Stevens was the chief speech writer, traveling strategist, ad-maker and overseer of the campaign’s in-house ad buying strategy. Romney’s convention speech, prepped on the fly, made a rookie mistake by omitting a reference to the Afghanistan War. Romney’s ads were criticized as banal, cookie-cutter pieces that never broke through. The ad-buying strategy, reviewed at length by POLITICO, left Romney outflanked by the Obama campaign in key markets across the country.
To be sure, Stevens is not the only person in Romney high command who would (and should) take blame for a loss. But as a favorite punching bag for conservatives throughout the cycle, there’s no doubt he would be a whipping boy on Nov. 7.
Immigration was a fatal blunder
It’s been one of the most consistent — and for Republicans, alarming — features of 2012 polling: Romney is getting blown out with Latino voters. And he pretty much made his own bed with this powerful and growing demographic.
As early as September 2011, when Romney was running to Rick Perry’s right on immigration — Romney’s most memorable line on the subject was that illegal immigrants should choose to “self-deport” to their native countries — Republicans privately fretted that Romney was digging himself a demographic hole.
They were right: Romney’s likely to lose Latinos by a wider gap than McCain’s 36-point margin of defeat. That could push states like Nevada, Virginia, Florida and Colorado into Obama’s column, and if Obama wins just a few of those battlegrounds, it will be exceptionally difficult for Romney to win nationally.
Should that scenario come to pass, Republican elites — who have long feared confinement to an aging and white voter base — will be ringing the alarm bells Wednesday morning. Some party leaders haven’t waited until after Election Day to raise the hue and cry.
In an interview with New York magazine, former Florida Gov. Jeb Bush compared the party’s predicament with Latinos to Monty Python’s hapless Black Knight: “We’re competing with ninjas, you know, guys with big, sharp knives, and we have no weapon, and we’re playing like we’re fighting them, and we get an arm cut off — ‘Oh, it’s just a flesh wound’ — and we’re down to the trunk.
It was a mistake to nominate a moderate — again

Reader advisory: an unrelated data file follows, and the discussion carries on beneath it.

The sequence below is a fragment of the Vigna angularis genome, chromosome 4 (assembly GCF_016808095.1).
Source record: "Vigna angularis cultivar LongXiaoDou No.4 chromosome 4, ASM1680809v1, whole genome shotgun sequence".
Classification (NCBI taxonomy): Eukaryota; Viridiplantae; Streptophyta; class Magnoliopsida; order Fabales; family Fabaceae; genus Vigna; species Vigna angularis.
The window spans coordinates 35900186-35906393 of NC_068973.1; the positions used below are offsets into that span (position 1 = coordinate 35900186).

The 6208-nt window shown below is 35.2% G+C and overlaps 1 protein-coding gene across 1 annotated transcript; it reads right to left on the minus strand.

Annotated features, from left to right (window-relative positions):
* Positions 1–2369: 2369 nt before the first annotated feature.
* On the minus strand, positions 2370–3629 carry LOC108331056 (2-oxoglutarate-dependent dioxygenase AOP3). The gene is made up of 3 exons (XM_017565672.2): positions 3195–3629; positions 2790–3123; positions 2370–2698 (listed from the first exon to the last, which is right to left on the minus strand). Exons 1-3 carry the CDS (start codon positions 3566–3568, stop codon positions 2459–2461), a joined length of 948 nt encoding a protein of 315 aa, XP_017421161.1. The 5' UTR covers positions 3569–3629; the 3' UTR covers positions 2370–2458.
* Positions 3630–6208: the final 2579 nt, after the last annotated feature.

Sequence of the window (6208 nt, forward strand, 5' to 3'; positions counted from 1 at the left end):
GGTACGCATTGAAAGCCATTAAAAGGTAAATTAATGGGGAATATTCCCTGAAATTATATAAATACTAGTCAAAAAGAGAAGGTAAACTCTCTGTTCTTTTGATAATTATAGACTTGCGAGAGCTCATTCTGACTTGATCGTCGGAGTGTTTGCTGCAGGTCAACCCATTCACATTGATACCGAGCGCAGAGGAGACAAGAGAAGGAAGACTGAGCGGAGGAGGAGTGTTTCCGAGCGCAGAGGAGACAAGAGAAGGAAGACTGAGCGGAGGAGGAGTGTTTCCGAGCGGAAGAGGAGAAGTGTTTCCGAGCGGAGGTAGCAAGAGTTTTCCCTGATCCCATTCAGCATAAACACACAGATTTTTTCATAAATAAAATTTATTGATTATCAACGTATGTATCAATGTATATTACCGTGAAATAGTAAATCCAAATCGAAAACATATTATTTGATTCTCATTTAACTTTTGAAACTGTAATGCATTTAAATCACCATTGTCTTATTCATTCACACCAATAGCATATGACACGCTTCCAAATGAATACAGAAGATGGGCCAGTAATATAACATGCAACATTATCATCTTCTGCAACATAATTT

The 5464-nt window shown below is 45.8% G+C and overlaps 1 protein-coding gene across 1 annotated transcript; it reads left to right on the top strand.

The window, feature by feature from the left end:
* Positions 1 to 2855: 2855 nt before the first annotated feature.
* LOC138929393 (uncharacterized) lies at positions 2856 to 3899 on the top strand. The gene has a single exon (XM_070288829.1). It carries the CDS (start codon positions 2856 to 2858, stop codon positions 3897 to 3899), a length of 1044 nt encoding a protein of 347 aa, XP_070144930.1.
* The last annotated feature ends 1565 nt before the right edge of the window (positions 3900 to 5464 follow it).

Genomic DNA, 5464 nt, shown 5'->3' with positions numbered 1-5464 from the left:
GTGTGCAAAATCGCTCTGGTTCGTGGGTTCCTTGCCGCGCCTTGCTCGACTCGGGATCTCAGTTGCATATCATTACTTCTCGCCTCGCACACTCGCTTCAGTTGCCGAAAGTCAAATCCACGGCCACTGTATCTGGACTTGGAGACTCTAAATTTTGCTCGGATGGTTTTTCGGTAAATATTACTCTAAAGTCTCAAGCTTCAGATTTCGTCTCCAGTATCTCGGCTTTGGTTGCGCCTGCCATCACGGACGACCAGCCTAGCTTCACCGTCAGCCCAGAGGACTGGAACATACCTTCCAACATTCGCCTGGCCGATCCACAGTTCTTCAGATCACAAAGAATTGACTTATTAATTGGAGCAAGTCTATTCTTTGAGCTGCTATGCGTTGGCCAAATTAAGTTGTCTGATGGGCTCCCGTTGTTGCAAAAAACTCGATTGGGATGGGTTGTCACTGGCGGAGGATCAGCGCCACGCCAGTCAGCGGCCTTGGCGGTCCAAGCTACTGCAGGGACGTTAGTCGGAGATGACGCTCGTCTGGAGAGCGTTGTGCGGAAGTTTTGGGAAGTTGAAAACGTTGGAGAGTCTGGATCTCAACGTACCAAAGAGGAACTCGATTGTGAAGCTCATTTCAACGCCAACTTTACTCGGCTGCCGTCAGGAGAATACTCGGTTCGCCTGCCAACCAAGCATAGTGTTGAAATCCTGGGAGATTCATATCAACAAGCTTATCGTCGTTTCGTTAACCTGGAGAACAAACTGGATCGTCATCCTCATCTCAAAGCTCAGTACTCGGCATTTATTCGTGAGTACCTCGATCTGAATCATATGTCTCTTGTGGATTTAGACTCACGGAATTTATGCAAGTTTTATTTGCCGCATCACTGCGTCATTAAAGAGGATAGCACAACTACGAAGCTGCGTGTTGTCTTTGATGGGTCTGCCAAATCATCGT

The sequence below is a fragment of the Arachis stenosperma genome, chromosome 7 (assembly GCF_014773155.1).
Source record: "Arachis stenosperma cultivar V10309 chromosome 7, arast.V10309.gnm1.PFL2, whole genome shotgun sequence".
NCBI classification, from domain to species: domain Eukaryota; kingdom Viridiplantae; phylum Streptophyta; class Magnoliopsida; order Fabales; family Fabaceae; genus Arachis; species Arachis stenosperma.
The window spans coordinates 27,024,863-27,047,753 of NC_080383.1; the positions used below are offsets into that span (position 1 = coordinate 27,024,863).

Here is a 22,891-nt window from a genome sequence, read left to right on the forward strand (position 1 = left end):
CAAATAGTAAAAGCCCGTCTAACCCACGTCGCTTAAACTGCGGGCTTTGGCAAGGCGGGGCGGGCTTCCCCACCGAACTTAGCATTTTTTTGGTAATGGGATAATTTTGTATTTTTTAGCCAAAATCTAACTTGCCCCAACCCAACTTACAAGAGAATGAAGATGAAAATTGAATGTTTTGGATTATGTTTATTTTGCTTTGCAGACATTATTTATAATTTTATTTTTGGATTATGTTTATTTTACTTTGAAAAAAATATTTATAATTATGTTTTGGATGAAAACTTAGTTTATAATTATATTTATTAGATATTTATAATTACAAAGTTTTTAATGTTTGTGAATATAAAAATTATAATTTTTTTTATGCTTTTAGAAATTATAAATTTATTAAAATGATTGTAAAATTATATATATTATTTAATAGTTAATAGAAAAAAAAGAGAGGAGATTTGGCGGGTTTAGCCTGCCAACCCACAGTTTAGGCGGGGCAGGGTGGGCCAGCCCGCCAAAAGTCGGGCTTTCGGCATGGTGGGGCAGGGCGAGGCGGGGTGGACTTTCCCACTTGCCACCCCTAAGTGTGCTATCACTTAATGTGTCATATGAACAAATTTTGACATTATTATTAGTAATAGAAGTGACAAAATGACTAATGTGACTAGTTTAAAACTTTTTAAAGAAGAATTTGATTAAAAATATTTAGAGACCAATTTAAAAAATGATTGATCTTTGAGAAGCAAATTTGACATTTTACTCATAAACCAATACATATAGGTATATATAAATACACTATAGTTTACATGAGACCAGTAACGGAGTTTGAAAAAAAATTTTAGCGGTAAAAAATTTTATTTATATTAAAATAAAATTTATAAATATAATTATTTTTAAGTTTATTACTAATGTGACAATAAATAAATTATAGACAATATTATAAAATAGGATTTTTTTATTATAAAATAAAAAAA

For much of the Republican base, the past four years carry a straightforward lesson: When you nominate an ideological squish like John McCain, you lose. When you run on big, bold, conservative ideas — as the party did in 2010 — you win.
Romney has embraced many of the ideas of the 2010-vintage GOP, selecting Paul Ryan as his running mate and embracing staunchly conservative goals like defunding Planned Parenthood. But for most on the right, Romney remains the “Massachusetts moderate,” as Newt Gingrich christened him during the GOP primaries.
Back in the Republican nomination fight, Rick Santorum called Romney the “worst Republican” to put up against Obama, since he couldn’t draw a bright-line contrast on health care and other issues. Should Romney lose on Tuesday, this argument will be back in force.
There are a bunch of holes in this argument. Romney has taken serious damage with women and Latinos as a result of hewing to the conservative line on abortion and immigration. It’s a dubious proposition that Romney would be better off campaigning harder on issues like privatizing Medicare.
But in the race’s final month, old Mitt — the one who passed universal health care in Massachusetts as governor — seemed to re-emerge on the campaign trail, promising no tax cuts for the wealthy and that government can indeed do good things. It was his strongest month of the campaign.
Where Romney has clearly fallen short is offering up a compelling positive vision for the country, not necessarily a compelling, orthodox conservative vision. His longtime conservative critics will still whack him on this count with verve.
It was all the media’s fault
Claims of media bias from both sides are nothing new in presidential politics. But the Romney campaign has long lamented that the press is out to get them, with the candidate, his wife and top surrogates openly complaining that they can’t get a fair shake.
Romney and his campaign have viewed their press coverage as routinely savage, feeding into the Obama campaign’s caricature of Romney as a non-mustachioed Snidely Whiplash. Reporters, the Romney team has complained, are more interested in gaffes than in policy, even if that means taking Romney out of context.
Yet the reality is Romney also did little to make an affirmative case for his candidacy and his character until late in the game. When the Obama team attacked, Romney and his spokespeople resisted responding to the press, declining to comment on stories and then attacking them as biased and factually flawed only after they appeared in print.
For most of the 2012 cycle, Romney’s campaign invested little energy into making its case to and building relationships with the national media. Romney conducted relatively few interviews, favoring softball appearances on Fox News and interviews with radio hosts like Hugh Hewitt. His spokespeople didn’t reliably answer press requests, even benign ones. The assumption was that the press is either irrelevant or simply trying to cause trouble.
But treating the media as a hostile force can be a self-fulfilling prophecy: Denying reporters basic access and refusing to answer straightforward questions about policy and strategy are a pretty surefire way to deprive yourself of positive coverage.
Democrats have complained about the media, too, attacking the press covering the 2012 campaign for not fact-checking Romney aggressively enough and for buying in too credulously to the “narrative” of Romney’s October momentum. But few on the left have made these complaints a primary explanation for the state of the race.